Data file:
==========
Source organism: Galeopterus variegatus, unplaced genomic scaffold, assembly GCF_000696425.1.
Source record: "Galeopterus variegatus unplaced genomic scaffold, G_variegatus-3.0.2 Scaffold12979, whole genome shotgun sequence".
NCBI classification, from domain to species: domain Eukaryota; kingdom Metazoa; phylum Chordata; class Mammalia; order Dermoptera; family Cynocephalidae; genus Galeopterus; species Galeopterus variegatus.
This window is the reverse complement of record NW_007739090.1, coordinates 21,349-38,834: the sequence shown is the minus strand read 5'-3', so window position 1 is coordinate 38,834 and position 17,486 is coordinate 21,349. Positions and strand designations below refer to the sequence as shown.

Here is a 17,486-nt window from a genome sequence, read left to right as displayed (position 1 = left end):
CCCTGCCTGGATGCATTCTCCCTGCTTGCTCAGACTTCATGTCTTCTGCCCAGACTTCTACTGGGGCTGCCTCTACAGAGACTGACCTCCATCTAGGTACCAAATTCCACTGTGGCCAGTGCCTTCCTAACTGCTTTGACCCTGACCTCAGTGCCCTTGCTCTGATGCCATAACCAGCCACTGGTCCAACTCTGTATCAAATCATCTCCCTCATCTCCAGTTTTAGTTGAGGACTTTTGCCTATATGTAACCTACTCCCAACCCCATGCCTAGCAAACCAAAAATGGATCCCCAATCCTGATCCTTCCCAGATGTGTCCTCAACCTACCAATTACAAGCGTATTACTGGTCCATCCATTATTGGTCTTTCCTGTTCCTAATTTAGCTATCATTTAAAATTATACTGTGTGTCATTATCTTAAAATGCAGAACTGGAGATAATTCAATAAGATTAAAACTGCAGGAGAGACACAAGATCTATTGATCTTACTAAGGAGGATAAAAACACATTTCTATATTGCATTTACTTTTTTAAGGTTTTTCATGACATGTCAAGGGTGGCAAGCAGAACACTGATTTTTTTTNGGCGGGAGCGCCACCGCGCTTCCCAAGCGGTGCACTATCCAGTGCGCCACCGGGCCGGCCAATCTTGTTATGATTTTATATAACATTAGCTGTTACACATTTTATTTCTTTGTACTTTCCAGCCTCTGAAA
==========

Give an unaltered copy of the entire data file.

Source organism: Galeopterus variegatus, unplaced genomic scaffold, assembly GCF_000696425.1.
Source record: "Galeopterus variegatus unplaced genomic scaffold, G_variegatus-3.0.2 Scaffold12979, whole genome shotgun sequence".
NCBI classification, from domain to species: domain Eukaryota; kingdom Metazoa; phylum Chordata; class Mammalia; order Dermoptera; family Cynocephalidae; genus Galeopterus; species Galeopterus variegatus.
This window is the reverse complement of record NW_007739090.1, coordinates 21,349-38,834: the sequence shown is the minus strand read 5'-3', so window position 1 is coordinate 38,834 and position 17,486 is coordinate 21,349. Positions and strand designations below refer to the sequence as shown.

Here is a 17,486-nt window from a genome sequence, read left to right as displayed (position 1 = left end):
CCCTGCCTGGATGCATTCTCCCTGCTTGCTCAGACTTCATGTCTTCTGCCCAGACTTCTACTGGGGCTGCCTCTACAGAGACTGACCTCCATCTAGGTACCAAATTCCACTGTGGCCAGTGCCTTCCTAACTGCTTTGACCCTGACCTCAGTGCCCTTGCTCTGATGCCATAACCAGCCACTGGTCCAACTCTGTATCAAATCATCTCCCTCATCTCCAGTTTTAGTTGAGGACTTTTGCCTATATGTAACCTACTCCCAACCCCATGCCTAGCAAACCAAAAATGGATCCCCAATCCTGATCCTTCCCAGATGTGTCCTCAACCTACCAATTACAAGCGTATTACTGGTCCATCCATTATTGGTCTTTCCTGTTCCTAATTTAGCTATCATTTAAAATTATACTGTGTGTCATTATCTTAAAATGCAGAACTGGAGATAATTCAATAAGATTAAAACTGCAGGAGAGACACAAGATCTATTGATCTTACTAAGGAGGATAAAAACACATTTCTATATTGCATTTACTTTTTTAAGGTTTTTCATGACATGTCAAGGGTGGCAAGCAGAACACTGATTTTTTTTNGGCGGGAGCGCCACCGCGCTTCCCAAGCGGTGCACTATCCAGTGCGCCACCGGGCCGGCCAATCTTGTTATGATTTTATATAACATTAGCTGTTACACATTTTATTTCTTTGTACTTTCCAGCCTCTGAAA